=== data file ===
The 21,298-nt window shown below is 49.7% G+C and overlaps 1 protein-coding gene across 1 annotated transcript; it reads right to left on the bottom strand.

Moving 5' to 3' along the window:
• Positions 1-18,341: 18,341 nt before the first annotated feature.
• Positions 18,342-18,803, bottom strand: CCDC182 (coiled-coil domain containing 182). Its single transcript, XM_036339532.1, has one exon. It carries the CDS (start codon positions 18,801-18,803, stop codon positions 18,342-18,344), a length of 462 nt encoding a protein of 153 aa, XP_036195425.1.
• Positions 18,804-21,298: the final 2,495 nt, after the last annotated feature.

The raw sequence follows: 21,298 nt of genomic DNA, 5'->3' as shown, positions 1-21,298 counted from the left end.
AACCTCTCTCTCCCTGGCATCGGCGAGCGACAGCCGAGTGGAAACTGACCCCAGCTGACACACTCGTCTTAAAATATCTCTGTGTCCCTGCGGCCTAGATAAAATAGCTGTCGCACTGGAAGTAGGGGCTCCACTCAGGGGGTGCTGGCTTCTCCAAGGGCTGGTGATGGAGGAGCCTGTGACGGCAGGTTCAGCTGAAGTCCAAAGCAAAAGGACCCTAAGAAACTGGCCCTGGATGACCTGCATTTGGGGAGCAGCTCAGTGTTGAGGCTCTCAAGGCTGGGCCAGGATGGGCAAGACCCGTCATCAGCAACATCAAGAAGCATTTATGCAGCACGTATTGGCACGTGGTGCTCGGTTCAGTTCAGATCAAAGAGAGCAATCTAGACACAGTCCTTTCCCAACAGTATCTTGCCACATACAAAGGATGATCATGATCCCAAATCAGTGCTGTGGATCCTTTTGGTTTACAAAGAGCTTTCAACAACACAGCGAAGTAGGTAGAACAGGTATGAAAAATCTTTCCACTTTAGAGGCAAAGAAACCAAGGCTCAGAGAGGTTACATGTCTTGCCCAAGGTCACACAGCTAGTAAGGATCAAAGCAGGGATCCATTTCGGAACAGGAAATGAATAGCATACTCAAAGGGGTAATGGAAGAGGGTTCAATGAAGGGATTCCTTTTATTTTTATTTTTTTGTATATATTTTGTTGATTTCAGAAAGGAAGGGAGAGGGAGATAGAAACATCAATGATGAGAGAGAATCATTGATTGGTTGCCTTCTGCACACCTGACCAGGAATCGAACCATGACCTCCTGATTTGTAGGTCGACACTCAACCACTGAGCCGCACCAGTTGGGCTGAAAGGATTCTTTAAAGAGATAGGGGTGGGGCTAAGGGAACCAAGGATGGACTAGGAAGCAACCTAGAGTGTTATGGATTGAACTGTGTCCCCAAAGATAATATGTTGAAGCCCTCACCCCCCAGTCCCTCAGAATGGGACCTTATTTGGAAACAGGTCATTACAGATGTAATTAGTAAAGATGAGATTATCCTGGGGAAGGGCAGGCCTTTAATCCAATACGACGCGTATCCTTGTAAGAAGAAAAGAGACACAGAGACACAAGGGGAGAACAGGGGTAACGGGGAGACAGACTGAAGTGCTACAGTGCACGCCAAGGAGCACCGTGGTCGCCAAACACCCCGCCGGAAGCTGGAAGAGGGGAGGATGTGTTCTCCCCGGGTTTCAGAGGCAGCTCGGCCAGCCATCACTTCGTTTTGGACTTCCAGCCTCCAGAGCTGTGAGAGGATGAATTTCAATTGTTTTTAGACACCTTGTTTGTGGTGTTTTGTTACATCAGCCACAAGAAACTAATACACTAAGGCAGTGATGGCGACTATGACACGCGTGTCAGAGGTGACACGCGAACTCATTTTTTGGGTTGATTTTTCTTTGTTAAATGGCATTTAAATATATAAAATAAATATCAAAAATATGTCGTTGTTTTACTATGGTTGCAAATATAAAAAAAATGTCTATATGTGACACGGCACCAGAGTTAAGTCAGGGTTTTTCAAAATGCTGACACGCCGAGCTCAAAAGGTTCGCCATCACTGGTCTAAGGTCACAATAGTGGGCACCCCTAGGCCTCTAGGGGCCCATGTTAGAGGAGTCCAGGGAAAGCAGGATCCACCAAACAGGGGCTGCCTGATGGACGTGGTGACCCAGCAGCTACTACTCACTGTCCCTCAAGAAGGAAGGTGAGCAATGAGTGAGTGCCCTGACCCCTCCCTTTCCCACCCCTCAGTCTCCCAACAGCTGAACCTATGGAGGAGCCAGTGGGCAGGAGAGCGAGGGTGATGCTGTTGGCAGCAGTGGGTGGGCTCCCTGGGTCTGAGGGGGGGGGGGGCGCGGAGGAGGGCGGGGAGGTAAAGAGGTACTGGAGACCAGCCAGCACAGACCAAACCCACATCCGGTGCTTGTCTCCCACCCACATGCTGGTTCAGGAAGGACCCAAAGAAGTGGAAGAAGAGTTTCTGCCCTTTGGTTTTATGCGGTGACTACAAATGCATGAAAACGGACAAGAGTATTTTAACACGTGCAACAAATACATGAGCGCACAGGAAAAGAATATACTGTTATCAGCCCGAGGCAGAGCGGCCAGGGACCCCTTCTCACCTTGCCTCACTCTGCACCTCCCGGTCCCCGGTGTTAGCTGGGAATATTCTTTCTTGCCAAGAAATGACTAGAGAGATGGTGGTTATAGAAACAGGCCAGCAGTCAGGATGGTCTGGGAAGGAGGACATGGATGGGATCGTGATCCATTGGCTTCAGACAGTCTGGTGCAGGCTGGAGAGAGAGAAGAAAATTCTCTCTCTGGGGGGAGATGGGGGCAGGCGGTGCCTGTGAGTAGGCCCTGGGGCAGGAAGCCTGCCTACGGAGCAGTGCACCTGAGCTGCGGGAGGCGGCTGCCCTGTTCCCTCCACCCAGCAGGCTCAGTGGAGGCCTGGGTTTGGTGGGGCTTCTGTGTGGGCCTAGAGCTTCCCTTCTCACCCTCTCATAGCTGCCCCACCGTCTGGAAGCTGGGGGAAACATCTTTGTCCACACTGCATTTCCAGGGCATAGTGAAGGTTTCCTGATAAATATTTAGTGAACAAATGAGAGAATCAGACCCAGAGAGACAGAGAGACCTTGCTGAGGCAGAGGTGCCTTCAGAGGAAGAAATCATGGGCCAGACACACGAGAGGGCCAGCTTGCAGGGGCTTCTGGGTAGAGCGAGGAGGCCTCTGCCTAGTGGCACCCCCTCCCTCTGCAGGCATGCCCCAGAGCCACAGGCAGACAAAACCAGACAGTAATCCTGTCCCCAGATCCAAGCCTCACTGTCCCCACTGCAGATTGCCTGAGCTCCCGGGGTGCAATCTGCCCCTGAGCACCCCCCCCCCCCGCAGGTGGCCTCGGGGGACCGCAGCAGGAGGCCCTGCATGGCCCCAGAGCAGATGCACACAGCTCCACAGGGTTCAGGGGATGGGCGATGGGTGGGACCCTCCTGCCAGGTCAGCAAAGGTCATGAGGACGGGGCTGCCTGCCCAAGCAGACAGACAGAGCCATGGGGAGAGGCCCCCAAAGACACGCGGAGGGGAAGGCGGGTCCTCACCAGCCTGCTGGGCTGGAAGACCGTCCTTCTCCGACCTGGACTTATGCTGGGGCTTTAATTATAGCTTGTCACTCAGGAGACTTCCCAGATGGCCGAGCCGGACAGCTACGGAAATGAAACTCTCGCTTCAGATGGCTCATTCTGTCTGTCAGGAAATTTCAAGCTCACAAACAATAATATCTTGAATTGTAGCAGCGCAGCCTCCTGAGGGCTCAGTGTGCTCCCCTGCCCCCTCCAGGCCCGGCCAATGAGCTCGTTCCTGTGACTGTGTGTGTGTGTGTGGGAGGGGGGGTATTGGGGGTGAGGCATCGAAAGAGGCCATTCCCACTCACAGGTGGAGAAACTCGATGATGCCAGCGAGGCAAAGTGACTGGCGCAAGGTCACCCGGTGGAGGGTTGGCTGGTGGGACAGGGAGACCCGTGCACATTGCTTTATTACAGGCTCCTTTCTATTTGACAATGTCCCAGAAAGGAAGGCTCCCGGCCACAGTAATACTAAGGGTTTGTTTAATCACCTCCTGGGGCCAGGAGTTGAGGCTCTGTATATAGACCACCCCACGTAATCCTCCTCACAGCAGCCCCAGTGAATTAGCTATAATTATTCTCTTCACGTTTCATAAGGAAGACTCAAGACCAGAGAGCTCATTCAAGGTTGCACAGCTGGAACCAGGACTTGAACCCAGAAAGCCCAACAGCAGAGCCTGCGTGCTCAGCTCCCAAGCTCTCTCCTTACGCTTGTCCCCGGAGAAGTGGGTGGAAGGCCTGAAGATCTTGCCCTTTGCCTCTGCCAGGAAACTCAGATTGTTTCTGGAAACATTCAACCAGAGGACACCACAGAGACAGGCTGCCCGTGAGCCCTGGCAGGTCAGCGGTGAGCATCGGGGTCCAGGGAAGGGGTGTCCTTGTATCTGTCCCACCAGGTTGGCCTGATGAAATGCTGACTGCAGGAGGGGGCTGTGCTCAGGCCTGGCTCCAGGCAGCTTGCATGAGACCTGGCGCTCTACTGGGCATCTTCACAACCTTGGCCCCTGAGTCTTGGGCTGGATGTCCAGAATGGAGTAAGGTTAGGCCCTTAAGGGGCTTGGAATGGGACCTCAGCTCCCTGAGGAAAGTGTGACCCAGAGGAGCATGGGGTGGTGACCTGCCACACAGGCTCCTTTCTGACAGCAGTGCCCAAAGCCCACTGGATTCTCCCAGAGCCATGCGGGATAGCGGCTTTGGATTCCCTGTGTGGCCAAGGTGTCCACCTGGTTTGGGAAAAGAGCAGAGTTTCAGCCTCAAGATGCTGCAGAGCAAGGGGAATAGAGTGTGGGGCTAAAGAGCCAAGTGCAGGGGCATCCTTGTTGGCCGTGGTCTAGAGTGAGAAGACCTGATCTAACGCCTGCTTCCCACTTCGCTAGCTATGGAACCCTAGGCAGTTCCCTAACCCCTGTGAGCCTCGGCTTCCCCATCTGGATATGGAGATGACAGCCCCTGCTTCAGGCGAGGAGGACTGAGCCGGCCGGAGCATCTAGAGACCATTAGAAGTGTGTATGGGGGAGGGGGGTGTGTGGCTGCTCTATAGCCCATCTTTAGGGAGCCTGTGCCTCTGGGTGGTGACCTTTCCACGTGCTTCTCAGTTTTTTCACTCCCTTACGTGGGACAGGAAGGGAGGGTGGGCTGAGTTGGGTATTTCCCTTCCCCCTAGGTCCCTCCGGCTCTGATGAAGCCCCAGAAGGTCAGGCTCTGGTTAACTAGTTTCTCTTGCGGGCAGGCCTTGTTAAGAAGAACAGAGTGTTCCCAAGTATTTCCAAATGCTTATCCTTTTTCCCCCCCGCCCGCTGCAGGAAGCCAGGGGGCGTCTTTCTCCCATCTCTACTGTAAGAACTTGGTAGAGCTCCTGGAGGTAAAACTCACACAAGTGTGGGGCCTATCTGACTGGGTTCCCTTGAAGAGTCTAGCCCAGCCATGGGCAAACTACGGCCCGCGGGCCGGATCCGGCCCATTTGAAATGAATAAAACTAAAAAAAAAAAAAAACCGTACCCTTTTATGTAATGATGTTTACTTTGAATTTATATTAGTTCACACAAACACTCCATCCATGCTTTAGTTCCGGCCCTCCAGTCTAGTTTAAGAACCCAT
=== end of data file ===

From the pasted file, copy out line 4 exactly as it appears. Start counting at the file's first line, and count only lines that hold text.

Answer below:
• Positions 18,342-18,803, bottom strand: CCDC182 (coiled-coil domain containing 182). Its single transcript, XM_036339532.1, has one exon. It carries the CDS (start codon positions 18,801-18,803, stop codon positions 18,342-18,344), a length of 462 nt encoding a protein of 153 aa, XP_036195425.1.